[verisign-qnamemin], and APNIC [apnic-qnamemin] shows that a large
   percentage of the resolvers deployed on the Internet already support
   QNAME minimisation in some way.

   Academic research has been performed on QNAME minimisation
   [devries-qnamemin].  This work shows that QNAME minimisation in
   relaxed mode causes almost no problems.  The paper recommends using
   the A QTYPE and limiting the number of queries in some way.  Some of
   the issues that the paper found are covered in Section 5.

1.2.  Terminology

   The terminology used in this document is defined in [RFC8499].

   In this document, a "cold" cache is one that is empty, having
   literally no entries in it.  A "warm" cache is one that has some
   entries in it.

   The key words "MUST", "MUST NOT", "REQUIRED", "SHALL", "SHALL NOT",
   "OPTIONAL" in this document are to be interpreted as described in
   BCP 14 [RFC2119] [RFC8174] when, and only when, they appear in all
   capitals, as shown here.

2.  Description of QNAME Minimisation

   The idea behind QNAME minimisation is to minimise the amount of
   privacy-sensitive data sent from the DNS resolver to the
   authoritative name server.  This section describes how to do QNAME
   minimisation.  The algorithm is summarised in Section 3.

   When a resolver is not able to answer a query from cache, it has to
   send a query to an authoritative name server.  Traditionally, these
   queries would contain the full QNAME and the original QTYPE as
   received in the client query.

   The full QNAME and original QTYPE are only needed at the name server
   that is authoritative for the record requested by the client.  All
   other name servers queried while resolving the query only need to
   receive enough of the QNAME to be able to answer with a delegation.
   The QTYPE in these queries is not relevant, as the name server is not
   able to authoritatively answer the records the client is looking for.
   Sending the full QNAME and original QTYPE to these name servers
   therefore exposes more privacy-sensitive data than necessary to
   resolve the client's request.

   A resolver that implements QNAME minimisation obscures the QNAME and
   QTYPE in queries directed to an authoritative name server that is not
   known to be responsible for the original QNAME.  These queries

   *  a QTYPE selected by the resolver to possibly obscure the original

   *  the QNAME that is the original QNAME, stripped to just one label
      more than the longest matching domain name for which the name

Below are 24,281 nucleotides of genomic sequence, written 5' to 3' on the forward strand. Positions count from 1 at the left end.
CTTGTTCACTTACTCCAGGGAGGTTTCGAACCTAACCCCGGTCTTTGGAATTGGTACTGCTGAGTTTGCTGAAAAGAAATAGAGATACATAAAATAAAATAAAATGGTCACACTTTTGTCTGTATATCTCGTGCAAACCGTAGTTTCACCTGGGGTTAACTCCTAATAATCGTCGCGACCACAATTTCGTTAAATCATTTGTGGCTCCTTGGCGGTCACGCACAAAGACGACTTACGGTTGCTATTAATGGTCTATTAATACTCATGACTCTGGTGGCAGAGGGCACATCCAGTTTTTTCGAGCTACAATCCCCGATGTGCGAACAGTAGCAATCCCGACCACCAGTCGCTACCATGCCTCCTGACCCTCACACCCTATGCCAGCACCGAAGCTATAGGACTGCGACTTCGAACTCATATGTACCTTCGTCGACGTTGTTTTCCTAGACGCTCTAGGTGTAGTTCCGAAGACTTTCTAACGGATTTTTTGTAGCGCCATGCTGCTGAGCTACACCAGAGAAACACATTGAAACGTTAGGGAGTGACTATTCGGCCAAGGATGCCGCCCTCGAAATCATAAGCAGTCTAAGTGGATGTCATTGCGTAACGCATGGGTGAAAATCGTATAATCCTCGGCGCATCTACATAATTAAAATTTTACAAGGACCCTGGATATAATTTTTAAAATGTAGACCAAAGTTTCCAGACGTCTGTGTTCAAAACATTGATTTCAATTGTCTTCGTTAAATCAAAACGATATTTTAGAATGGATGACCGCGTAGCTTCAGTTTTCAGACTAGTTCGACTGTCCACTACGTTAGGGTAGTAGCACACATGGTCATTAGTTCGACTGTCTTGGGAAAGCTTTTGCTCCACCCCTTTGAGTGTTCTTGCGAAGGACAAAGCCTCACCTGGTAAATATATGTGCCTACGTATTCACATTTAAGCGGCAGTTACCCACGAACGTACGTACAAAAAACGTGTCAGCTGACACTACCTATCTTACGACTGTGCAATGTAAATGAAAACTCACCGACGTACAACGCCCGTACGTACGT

server is known to be authoritative

2.1.  QTYPE Selection

   Note that this document relaxes the recommendation in [RFC7816] to
   use the NS QTYPE to hide the original QTYPE.  Using the NS QTYPE is
   still allowed.  The authority of NS records lies at the child side.
   The parent side of the delegation will answer using a referral, like
   it will do for queries with other QTYPEs.  Using the NS QTYPE
   therefore has no added value over other QTYPEs.

   The QTYPE to use while minimising queries can be any possible data
   type (as defined in Section 3.1 of [RFC6895]) for which the authority
   always lies below the zone cut (i.e., not DS, NSEC, NSEC3, OPT, TSIG,
   TKEY, ANY, MAILA, MAILB, AXFR, and IXFR), as long as there is no
   relation between the incoming QTYPE and the selection of the QTYPE to
   use while minimising.  The A or AAAA QTYPEs are always good
   candidates to use because these are the least likely to raise issues
   in DNS software and middleboxes that do not properly support all
   QTYPEs.  QTYPE=A or QTYPE=AAAA queries will also blend into traffic
   from nonminimising resolvers, making it in some cases harder to
   observe that the resolver is using QNAME minimisation.  Using a QTYPE
   that occurs most in incoming queries will slightly reduce the number
   of queries, as there is no extra check needed for delegations on non-
   apex records.

2.2.  QNAME Selection

   The minimising resolver works perfectly when it knows the zone cut
   (zone cuts are described in Section 6 of [RFC2181]).  But zone cuts
   do not necessarily exist at every label boundary.  In the name, it is possible that there is a zone cut between
   "foo" and "bar" but not between "bar" and "example".  So, assuming
   that the resolver already knows the name servers of example, when it
   receives the query "What is the AAAA record of",
   it does not always know where the zone cut will be.  To find the zone
   cut, it will query the example name servers for a record for
   bar.example.  It will get a non-referral answer, so it has to query
   the example name servers again with one more label, and so on.
   (Section 3 describes this algorithm in deeper detail.)

2.3.  Limitation of the Number of Queries

   When using QNAME minimisation, the number of labels in the received
   QNAME can influence the number of queries sent from the resolver.
   This opens an attack vector and can decrease performance.  Resolvers